by Tom Alston
I got my Census form today. Upon reading over the intrusive questions it asked, I decided to refer to my handy pocket copy of The Constitution. One does not have to read far past The Preamble to find the applicable sentence: Article 1, Section 2.
Here’s what our Founding Fathers had to say: “The actual Enumeration shall be made within three Years after the first Meeting of the Congress of the United States, and within every subsequent Term of ten Years, in such Manner as they shall by Law direct.”
That’s all there is to it.
Now you might think that the fairly broad statement at the end (“…in such Manner as they shall by Law direct.”) leaves Congress a whole lot of leeway for the questions they ask you. Nay. Let’s return to the word “enumeration” early in that solitary sentence.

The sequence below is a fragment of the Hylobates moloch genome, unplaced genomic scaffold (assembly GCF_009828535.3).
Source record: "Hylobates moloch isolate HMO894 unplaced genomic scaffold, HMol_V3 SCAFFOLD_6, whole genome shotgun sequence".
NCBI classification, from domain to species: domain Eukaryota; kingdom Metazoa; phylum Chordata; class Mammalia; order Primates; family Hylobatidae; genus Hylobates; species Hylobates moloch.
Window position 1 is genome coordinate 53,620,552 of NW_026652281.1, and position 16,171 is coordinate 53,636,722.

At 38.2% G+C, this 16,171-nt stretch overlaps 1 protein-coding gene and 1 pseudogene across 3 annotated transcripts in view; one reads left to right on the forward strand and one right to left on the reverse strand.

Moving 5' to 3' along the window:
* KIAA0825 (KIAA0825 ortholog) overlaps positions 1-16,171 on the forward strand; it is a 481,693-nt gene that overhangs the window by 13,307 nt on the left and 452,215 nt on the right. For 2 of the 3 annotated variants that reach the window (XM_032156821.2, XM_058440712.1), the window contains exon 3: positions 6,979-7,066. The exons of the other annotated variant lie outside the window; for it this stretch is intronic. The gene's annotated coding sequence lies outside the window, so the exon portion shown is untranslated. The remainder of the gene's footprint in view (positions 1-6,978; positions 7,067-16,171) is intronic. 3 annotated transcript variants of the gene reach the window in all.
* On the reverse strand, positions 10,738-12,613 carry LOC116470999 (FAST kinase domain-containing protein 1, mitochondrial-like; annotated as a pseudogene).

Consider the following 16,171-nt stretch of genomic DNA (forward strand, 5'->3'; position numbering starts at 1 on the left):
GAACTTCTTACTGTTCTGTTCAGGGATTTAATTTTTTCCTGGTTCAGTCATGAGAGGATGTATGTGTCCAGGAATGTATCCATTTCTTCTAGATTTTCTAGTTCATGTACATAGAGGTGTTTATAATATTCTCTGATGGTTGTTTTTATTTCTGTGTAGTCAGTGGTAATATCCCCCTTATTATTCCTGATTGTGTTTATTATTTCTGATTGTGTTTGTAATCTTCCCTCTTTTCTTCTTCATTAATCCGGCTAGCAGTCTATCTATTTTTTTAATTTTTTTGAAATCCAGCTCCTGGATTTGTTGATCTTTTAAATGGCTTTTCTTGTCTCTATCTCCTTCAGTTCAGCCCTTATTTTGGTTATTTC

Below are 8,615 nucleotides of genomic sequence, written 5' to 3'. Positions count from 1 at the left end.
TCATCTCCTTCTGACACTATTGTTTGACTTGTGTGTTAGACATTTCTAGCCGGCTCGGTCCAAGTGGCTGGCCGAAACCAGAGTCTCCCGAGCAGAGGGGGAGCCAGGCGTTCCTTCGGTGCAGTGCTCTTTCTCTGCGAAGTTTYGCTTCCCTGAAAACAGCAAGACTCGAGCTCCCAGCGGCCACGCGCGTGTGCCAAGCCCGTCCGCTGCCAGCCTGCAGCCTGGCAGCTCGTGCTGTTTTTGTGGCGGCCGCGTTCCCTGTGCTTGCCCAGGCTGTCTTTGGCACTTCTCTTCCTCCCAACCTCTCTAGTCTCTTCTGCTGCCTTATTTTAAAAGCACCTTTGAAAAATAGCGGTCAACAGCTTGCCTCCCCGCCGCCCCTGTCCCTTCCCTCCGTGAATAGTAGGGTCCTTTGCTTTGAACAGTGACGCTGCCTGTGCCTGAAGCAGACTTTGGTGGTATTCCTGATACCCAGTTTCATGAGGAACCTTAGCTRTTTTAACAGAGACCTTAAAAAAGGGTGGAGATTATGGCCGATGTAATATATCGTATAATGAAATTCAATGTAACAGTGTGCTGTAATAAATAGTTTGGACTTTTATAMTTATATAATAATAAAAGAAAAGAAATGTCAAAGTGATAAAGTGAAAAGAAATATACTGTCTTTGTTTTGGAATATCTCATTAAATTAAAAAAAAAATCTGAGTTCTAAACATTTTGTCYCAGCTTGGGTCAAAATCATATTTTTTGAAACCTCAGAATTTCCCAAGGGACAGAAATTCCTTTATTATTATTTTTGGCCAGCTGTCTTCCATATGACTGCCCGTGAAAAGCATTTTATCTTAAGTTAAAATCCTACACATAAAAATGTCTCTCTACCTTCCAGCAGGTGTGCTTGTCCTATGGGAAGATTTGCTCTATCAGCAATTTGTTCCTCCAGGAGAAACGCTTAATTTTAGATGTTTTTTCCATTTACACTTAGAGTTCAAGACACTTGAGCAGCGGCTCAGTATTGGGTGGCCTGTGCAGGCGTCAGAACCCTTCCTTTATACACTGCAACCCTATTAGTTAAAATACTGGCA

I went to Noah Webster’s 1828 American Dictionary of the English Language – the closet dictionary I have to the 1787 birth of The Constitution – and looked up “enumerate.”
Enumerate comes from the Latin word for number. The definitions have to do with counting, number by number; to mention a number of things separately; and the act of counting or telling by number, by naming each in particular.
In short, The Constitution speaks to counting and just to counting. Not to your name. Or your phone number. Or your race. Or your birthday.
In short Congress can by Law direct how you are counted. Counted in English. With Arabic numerals. Or in Latin with Roman numerals. With an abacus. With a hand-held computer. On the census taker’s fingers and toes. Or with matchsticks. But all The Constitution speaks to is counting.
One. Two. Buckle my shoe.
Three. Four. Shut the door – on people squirreling with our Constitution!
And just for fun, I wrote in my race: American!